The government of Kenya has unveiled plans to start listing the names, residential addresses and occupations of tender winners, especially the ones who go out of their way to keep the information secret.
Attorney-General Kihara Kariuki said that his office will compel the Public Procurement Regulatory Authority (PPRA) to reveal information on beneficial owners of firms that have secured tenders in State-backed entities.
This will for the first time unmask shareholders of companies who secretly benefit from State deals through nominee accounts in efforts to boost transparency in public sector procurement.
The International Monetary Fund (IMF) has in the past also demanded disclosure of secret owners in companies awarded procurement contracts as a tool for fighting graft.
Mr Kariuki made amendments to the previous regulations required that information on beneficial owners–investors who own more than 10 percent stakes in companies through secret accounts—be made available to the Kenya Revenue Authority (KRA), security agencies and the Financial Reporting Centre, which tracks illicit wealth.
Kenya in October 2020 started collecting personal data on beneficial owners, including their names, KRA PIN, national ID or passport copies, postal address, residential address, occupation and telephone numbers.
This information will now be made public through a portal manned by PPRA— the State procurement regulator —for firms that have secured tenders in government and parastatals.
“Beneficial ownership information maintained by the Public Procurement Regulatory Authority in the government portal in relation to entities that have been awarded a tender by the procurement entity as part of contract award shall be published and made publicly available,” says the Beneficial Ownership Information (amendment) Regulations, 2022.
The IMF says the disclosure of owners of companies that are awarded procurement contracts will help reduce the loss of public funds to graft.
The 2020 regulations barred companies from making public the personal details of the beneficial owners but opened the window for the KRA, security agencies and the Financial Reporting Centre to tap the information.
This was a pointer that the State was keen to use the information to unmask money launderers, corrupt individuals and tax cheats via the data.
But the latest amendments mean ministries and State-owned firms are now free to reveal the personal details of the beneficial owners who have secured tenders funded by taxpayers.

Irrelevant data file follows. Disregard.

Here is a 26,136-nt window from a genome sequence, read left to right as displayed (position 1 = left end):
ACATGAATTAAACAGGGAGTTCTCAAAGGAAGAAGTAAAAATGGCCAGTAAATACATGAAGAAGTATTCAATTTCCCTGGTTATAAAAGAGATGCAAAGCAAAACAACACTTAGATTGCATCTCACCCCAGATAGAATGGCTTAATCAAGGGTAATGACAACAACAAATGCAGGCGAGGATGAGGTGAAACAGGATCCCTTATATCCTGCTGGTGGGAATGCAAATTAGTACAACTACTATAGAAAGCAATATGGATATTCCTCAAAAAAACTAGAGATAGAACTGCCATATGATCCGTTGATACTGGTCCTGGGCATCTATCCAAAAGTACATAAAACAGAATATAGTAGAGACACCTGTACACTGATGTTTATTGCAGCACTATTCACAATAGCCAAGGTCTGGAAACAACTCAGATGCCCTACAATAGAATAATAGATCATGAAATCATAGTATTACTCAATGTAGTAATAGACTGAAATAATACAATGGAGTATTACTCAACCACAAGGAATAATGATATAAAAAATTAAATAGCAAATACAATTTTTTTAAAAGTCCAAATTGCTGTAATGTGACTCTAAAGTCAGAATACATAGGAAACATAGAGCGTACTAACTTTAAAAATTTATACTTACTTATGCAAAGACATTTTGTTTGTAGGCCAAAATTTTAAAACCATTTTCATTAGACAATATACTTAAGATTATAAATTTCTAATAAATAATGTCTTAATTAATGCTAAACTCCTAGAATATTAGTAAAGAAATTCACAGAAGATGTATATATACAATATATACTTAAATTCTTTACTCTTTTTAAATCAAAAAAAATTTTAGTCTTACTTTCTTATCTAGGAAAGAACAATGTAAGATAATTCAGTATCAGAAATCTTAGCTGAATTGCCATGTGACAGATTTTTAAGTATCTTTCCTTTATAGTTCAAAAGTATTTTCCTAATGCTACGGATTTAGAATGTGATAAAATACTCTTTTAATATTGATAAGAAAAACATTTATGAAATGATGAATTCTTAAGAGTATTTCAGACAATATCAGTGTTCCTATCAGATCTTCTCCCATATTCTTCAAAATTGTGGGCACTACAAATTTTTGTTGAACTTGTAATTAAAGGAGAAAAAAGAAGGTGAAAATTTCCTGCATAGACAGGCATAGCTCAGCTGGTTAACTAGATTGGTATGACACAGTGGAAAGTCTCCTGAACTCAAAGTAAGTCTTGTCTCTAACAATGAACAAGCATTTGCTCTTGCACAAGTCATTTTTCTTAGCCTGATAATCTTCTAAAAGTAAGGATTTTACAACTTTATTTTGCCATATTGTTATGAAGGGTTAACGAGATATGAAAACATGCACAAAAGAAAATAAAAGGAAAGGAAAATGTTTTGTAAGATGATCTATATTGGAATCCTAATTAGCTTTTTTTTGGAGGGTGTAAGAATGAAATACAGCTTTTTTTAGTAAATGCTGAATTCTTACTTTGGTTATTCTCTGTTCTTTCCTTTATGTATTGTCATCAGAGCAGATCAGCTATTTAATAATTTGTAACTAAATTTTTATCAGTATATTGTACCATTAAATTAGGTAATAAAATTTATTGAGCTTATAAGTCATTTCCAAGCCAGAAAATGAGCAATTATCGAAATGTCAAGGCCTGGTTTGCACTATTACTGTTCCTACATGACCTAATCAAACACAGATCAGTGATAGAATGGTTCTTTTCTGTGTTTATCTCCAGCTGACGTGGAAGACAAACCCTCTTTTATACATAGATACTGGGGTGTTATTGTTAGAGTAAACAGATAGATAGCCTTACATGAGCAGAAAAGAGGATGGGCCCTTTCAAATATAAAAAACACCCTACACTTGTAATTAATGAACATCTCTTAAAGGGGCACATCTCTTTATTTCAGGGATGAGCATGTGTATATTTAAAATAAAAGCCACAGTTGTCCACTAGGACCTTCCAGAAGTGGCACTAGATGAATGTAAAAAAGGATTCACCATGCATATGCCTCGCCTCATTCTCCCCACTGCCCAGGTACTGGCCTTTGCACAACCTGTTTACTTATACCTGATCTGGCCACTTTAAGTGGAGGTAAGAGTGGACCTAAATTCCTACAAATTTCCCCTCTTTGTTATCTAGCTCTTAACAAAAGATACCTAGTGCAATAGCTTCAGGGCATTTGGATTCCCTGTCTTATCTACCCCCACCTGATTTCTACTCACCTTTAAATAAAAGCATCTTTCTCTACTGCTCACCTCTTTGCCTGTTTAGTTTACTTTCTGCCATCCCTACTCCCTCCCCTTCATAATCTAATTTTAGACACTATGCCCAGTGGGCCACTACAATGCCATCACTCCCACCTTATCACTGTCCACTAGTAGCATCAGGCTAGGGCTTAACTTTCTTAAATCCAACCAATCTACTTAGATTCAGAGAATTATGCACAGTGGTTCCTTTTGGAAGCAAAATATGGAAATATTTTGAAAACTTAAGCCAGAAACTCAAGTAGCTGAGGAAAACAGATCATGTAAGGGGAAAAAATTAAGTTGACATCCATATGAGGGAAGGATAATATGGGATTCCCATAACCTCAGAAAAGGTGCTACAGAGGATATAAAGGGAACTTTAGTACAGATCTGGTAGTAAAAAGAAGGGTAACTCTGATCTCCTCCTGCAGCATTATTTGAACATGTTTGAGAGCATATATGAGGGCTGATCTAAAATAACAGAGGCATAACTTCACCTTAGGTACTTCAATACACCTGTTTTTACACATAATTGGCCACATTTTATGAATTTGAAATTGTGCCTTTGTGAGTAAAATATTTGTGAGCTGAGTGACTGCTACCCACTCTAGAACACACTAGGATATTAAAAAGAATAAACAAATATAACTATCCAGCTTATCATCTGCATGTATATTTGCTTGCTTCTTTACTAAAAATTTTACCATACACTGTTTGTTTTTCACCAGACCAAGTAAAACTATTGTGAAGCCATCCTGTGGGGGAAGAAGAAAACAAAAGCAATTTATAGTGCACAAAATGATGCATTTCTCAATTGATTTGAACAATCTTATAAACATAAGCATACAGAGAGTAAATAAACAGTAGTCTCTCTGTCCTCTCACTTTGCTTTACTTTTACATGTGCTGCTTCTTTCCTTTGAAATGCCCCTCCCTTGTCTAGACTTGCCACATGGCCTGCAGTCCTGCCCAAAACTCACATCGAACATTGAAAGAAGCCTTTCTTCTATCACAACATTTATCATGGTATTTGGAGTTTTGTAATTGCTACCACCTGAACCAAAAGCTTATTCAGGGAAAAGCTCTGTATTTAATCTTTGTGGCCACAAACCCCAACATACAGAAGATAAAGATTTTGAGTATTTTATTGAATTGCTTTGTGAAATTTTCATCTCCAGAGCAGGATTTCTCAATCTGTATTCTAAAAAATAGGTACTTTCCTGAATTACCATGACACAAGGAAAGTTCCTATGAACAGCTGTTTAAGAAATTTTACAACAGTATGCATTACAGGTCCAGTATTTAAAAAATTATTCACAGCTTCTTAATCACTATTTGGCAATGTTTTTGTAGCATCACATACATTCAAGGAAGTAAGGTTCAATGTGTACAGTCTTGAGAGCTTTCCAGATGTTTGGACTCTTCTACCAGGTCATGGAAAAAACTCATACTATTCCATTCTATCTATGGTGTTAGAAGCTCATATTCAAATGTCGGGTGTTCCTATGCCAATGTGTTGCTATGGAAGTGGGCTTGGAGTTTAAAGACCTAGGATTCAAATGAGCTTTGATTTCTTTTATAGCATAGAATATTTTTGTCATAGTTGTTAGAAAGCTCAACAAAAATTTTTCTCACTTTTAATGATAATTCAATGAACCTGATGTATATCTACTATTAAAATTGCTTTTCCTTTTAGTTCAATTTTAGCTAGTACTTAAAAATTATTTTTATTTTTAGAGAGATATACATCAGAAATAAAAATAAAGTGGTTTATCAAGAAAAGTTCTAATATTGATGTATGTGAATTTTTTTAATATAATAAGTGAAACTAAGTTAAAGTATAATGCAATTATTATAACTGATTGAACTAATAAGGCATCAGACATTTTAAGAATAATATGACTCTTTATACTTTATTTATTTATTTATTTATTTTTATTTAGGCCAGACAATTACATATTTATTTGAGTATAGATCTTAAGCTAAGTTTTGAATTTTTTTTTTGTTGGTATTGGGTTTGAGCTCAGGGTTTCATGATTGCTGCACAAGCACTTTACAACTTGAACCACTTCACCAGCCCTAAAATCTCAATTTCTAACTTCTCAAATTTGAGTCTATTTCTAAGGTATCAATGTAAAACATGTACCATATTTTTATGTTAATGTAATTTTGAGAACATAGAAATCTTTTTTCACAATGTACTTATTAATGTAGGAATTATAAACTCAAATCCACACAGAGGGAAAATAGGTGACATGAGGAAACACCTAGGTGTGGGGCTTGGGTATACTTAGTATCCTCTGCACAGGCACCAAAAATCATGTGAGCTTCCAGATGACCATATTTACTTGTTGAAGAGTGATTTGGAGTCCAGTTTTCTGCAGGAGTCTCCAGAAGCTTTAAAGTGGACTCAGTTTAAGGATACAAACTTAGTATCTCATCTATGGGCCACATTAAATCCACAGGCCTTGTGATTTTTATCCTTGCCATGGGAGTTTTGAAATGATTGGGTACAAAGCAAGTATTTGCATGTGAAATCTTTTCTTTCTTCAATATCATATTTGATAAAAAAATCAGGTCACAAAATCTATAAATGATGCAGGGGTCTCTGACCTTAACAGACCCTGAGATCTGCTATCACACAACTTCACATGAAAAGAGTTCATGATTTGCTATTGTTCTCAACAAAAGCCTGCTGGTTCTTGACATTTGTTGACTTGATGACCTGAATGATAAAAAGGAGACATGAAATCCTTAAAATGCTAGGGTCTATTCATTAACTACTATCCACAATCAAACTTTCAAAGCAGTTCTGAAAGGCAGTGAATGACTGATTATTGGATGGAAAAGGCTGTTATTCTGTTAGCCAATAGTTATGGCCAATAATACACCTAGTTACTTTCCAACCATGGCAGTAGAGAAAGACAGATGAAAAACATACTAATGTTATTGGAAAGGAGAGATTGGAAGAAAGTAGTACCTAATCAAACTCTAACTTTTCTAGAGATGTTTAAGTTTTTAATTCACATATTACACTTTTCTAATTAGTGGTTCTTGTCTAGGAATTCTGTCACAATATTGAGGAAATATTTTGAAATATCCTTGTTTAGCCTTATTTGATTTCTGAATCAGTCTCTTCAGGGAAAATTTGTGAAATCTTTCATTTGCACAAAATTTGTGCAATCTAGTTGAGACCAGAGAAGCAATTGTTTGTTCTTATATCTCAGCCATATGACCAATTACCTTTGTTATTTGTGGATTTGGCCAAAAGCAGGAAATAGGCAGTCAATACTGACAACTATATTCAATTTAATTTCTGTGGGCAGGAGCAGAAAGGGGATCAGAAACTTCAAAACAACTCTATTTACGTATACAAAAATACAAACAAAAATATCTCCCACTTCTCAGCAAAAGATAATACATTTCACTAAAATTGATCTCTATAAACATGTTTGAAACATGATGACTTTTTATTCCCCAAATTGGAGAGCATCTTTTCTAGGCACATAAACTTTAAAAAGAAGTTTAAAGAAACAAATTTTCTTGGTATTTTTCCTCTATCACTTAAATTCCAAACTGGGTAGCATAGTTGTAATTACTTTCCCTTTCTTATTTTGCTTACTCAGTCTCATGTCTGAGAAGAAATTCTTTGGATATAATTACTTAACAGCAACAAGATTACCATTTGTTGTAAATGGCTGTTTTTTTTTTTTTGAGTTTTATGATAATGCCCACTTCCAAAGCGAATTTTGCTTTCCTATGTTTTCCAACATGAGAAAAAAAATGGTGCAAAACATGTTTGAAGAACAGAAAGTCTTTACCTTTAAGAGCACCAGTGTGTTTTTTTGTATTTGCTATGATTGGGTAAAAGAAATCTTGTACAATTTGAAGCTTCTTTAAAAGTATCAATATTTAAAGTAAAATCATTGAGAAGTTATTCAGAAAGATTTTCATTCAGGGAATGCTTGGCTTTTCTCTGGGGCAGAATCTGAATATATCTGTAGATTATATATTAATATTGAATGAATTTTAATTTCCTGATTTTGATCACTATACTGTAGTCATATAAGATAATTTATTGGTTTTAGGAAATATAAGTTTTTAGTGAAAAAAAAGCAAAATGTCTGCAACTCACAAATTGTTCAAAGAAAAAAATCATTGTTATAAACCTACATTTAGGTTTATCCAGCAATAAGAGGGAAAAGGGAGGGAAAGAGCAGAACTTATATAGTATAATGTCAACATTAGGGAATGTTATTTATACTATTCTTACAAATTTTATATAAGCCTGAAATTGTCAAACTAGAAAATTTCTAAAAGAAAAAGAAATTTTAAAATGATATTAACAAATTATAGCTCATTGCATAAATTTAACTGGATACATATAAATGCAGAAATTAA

The unprecedented move is designed to expose insider dealings and other potential conflicts of interest.
It could also expose external parties who have been caught in fraudulent transactions in the past.
Kenya Power in November became the first State-backed firm to require companies supplying it with goods and services worth millions of shillings to declare their ultimate beneficial owners as part of the electricity distributor’s crackdown on graft.
Any supplier paid more than Sh1 million per month or Sh12 million per annum is expected to file its true owners with Kenya Power and expressly authorise the Nairobi Securities Exchange-listed firm to disclose the same to its shareholders and regulators.
Besides fighting graft and conflict of interest, the disclosures on beneficial owners will shed light on market activity by curbing the use of nominee accounts that investors have been using to side-step ownership limits in firms listed on the Nairobi Securities Exchange (NSE).
These are aimed at curbing insider trading.
They are also aimed at curbing money laundering by revealing the true identity of investors owning large blocks of shares in both private and listed companies, who will also be of interest to the taxman.
Before the rules on secret company records took effect, firms were expected to file a register of members, containing the date of share acquisition, share ownership and shareholder names, including nominees.
This allowed companies not to name controlling shareholders in the quest to conceal their true ownership.
The burden of providing the details to the State rests with companies, who risk a fine of Sh500,000 and a penalty of Sh50,000 for every day in breach.
The regulations and the beneficial owners’ registry now gives effect to the changes in the Companies Act, promising to unmask rich and influential businessmen who choose to hide their identities behind trusts, foundations and law firms to avoid scrutiny.
Firms have been empowered by the regulations to stop paying dividends, block share transfers and end right for board appointments as well as voting power to substantial investors who fail to provide their particulars for forwarding to the State.
Most high-net-worth shareholders at the NSE hold shares through nominee accounts, with the list of top 10 shareholders in a majority of blue-chip firms dominated by anonymous investors.
Safaricom, for example, has eight nominee accounts on its roll of top 10 shareholders, while East Africa Breweries Limited (EABL) and KCB Group have seven each. Cooperative Bank has five and Equity Bank
four. The five companies account for about 80 percent of investors’ wealth at the Nairobi bourse.
The situation is worse in private companies, which are the target of the government.
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